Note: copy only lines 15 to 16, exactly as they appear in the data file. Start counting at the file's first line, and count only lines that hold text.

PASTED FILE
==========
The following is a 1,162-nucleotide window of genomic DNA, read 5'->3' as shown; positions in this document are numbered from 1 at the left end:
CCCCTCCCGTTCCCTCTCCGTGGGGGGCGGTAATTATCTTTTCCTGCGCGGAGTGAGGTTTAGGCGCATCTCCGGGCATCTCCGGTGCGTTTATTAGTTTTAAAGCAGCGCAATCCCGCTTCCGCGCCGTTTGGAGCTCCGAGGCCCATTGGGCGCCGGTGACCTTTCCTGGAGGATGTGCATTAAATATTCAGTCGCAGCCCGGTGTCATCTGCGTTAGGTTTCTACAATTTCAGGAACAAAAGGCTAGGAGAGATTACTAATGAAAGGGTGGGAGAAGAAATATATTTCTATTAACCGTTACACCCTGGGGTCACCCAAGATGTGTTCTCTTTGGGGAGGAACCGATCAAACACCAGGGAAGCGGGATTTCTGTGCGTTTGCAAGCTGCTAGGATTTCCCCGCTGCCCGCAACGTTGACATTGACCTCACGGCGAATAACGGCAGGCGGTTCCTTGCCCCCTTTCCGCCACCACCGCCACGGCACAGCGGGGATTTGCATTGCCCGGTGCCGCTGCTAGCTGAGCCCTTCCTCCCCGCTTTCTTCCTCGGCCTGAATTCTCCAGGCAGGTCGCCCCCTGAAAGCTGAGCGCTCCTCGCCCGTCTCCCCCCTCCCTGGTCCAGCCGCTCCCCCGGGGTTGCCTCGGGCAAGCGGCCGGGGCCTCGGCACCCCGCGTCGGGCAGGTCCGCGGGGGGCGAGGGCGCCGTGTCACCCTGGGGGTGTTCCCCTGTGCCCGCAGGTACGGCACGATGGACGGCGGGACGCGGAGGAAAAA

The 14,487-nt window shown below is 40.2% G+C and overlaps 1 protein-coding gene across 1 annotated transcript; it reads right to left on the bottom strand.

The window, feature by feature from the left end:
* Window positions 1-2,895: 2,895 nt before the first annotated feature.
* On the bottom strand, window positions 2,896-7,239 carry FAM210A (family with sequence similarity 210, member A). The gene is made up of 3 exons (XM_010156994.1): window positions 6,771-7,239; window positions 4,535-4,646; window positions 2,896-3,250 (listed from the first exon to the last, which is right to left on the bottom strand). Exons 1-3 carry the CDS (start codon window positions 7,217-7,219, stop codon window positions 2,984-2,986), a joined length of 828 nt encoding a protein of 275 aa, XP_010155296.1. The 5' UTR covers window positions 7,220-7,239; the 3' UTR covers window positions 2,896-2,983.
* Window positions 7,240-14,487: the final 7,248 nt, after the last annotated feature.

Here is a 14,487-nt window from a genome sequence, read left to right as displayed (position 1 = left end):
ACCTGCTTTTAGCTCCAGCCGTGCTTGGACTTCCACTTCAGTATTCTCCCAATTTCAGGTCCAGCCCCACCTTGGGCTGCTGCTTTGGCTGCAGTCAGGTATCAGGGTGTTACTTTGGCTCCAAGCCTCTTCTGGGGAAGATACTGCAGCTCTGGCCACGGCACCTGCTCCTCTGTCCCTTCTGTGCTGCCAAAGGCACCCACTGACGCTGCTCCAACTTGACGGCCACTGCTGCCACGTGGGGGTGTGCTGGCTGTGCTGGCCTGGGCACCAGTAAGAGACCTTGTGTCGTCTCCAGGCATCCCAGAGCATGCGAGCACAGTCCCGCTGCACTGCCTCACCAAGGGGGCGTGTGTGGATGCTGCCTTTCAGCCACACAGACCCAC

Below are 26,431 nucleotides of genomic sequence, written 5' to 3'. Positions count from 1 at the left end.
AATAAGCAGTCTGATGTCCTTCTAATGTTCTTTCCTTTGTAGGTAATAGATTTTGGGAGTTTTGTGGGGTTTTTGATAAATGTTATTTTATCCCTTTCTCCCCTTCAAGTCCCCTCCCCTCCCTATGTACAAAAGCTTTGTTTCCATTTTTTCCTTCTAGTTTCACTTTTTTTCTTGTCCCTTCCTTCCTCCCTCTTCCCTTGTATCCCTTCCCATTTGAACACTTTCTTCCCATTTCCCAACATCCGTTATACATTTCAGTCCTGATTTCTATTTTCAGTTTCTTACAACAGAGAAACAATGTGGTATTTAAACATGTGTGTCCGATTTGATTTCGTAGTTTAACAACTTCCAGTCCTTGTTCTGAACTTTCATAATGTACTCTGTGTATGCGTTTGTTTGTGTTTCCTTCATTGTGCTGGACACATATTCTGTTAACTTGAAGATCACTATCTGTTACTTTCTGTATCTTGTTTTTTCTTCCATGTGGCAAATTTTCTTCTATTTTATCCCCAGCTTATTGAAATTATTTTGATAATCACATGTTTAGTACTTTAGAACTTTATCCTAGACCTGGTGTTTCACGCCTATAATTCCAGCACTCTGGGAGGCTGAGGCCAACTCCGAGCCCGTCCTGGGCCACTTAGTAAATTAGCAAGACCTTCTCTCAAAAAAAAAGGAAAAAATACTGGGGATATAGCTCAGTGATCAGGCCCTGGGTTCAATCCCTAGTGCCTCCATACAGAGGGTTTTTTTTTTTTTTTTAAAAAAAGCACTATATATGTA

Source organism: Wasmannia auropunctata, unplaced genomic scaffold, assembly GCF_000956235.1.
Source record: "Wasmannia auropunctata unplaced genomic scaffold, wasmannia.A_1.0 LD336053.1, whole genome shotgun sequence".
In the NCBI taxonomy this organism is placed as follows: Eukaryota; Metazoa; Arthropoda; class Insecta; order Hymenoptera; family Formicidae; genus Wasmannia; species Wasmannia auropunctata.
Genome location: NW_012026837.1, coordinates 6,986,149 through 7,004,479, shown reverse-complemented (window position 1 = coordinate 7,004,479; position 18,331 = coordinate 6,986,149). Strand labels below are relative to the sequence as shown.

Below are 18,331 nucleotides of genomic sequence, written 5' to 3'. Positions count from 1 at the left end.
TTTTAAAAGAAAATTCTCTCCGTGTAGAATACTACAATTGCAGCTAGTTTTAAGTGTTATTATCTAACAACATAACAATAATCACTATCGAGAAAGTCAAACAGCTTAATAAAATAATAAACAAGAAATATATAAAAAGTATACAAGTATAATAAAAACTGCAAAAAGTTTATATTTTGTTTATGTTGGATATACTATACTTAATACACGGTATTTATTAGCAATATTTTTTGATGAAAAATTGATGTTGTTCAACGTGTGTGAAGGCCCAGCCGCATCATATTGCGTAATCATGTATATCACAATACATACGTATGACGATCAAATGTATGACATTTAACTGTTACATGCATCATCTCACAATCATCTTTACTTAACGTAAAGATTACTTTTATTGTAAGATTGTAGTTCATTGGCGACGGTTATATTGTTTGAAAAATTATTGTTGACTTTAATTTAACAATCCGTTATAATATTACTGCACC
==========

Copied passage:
Genome location: NW_012026837.1, coordinates 6,986,149 through 7,004,479, shown reverse-complemented (window position 1 = coordinate 7,004,479; position 18,331 = coordinate 6,986,149). Strand labels below are relative to the sequence as shown.

Below are 18,331 nucleotides of genomic sequence, written 5' to 3'. Positions count from 1 at the left end.